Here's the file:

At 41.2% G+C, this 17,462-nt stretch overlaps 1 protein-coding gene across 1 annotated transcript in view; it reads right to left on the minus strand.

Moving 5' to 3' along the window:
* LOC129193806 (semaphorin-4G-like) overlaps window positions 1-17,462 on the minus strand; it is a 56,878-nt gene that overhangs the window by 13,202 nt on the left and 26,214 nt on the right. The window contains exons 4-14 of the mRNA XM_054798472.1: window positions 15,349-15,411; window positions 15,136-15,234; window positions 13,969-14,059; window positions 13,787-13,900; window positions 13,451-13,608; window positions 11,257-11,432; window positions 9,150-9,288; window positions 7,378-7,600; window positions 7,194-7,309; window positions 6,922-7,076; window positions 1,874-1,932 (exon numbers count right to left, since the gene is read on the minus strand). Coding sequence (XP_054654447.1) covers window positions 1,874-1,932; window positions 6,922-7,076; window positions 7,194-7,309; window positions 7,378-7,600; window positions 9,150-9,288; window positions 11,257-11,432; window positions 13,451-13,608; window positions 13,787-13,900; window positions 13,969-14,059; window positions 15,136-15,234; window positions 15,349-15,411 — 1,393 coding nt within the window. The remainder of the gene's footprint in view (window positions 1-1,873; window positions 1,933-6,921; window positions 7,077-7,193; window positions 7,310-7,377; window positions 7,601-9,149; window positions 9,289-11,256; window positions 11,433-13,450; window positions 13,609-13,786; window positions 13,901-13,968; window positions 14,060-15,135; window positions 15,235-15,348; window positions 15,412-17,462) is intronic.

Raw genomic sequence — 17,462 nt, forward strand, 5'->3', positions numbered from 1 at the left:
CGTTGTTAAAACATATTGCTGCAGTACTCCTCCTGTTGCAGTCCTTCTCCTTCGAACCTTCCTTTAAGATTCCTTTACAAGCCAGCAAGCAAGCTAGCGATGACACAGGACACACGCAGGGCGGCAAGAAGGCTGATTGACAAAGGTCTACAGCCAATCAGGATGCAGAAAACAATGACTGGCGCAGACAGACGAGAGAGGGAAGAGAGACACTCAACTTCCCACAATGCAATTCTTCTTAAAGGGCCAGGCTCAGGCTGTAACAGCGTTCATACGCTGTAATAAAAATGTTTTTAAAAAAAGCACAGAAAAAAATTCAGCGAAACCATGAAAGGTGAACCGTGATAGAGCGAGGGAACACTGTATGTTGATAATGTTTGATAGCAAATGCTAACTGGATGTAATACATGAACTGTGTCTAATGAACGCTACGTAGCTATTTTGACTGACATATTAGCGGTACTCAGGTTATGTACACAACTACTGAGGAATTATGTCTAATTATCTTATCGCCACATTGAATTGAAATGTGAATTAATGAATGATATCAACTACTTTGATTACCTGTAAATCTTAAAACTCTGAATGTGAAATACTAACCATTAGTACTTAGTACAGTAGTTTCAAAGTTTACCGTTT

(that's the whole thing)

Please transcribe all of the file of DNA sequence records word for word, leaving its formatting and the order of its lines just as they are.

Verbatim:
At 41.2% G+C, this 17,462-nt stretch overlaps 1 protein-coding gene across 1 annotated transcript in view; it reads right to left on the minus strand.

Moving 5' to 3' along the window:
* LOC129193806 (semaphorin-4G-like) overlaps window positions 1-17,462 on the minus strand; it is a 56,878-nt gene that overhangs the window by 13,202 nt on the left and 26,214 nt on the right. The window contains exons 4-14 of the mRNA XM_054798472.1: window positions 15,349-15,411; window positions 15,136-15,234; window positions 13,969-14,059; window positions 13,787-13,900; window positions 13,451-13,608; window positions 11,257-11,432; window positions 9,150-9,288; window positions 7,378-7,600; window positions 7,194-7,309; window positions 6,922-7,076; window positions 1,874-1,932 (exon numbers count right to left, since the gene is read on the minus strand). Coding sequence (XP_054654447.1) covers window positions 1,874-1,932; window positions 6,922-7,076; window positions 7,194-7,309; window positions 7,378-7,600; window positions 9,150-9,288; window positions 11,257-11,432; window positions 13,451-13,608; window positions 13,787-13,900; window positions 13,969-14,059; window positions 15,136-15,234; window positions 15,349-15,411 — 1,393 coding nt within the window. The remainder of the gene's footprint in view (window positions 1-1,873; window positions 1,933-6,921; window positions 7,077-7,193; window positions 7,310-7,377; window positions 7,601-9,149; window positions 9,289-11,256; window positions 11,433-13,450; window positions 13,609-13,786; window positions 13,901-13,968; window positions 14,060-15,135; window positions 15,235-15,348; window positions 15,412-17,462) is intronic.

Raw genomic sequence — 17,462 nt, forward strand, 5'->3', positions numbered from 1 at the left:
CGTTGTTAAAACATATTGCTGCAGTACTCCTCCTGTTGCAGTCCTTCTCCTTCGAACCTTCCTTTAAGATTCCTTTACAAGCCAGCAAGCAAGCTAGCGATGACACAGGACACACGCAGGGCGGCAAGAAGGCTGATTGACAAAGGTCTACAGCCAATCAGGATGCAGAAAACAATGACTGGCGCAGACAGACGAGAGAGGGAAGAGAGACACTCAACTTCCCACAATGCAATTCTTCTTAAAGGGCCAGGCTCAGGCTGTAACAGCGTTCATACGCTGTAATAAAAATGTTTTTAAAAAAAGCACAGAAAAAAATTCAGCGAAACCATGAAAGGTGAACCGTGATAGAGCGAGGGAACACTGTATGTTGATAATGTTTGATAGCAAATGCTAACTGGATGTAATACATGAACTGTGTCTAATGAACGCTACGTAGCTATTTTGACTGACATATTAGCGGTACTCAGGTTATGTACACAACTACTGAGGAATTATGTCTAATTATCTTATCGCCACATTGAATTGAAATGTGAATTAATGAATGATATCAACTACTTTGATTACCTGTAAATCTTAAAACTCTGAATGTGAAATACTAACCATTAGTACTTAGTACAGTAGTTTCAAAGTTTACCGTTT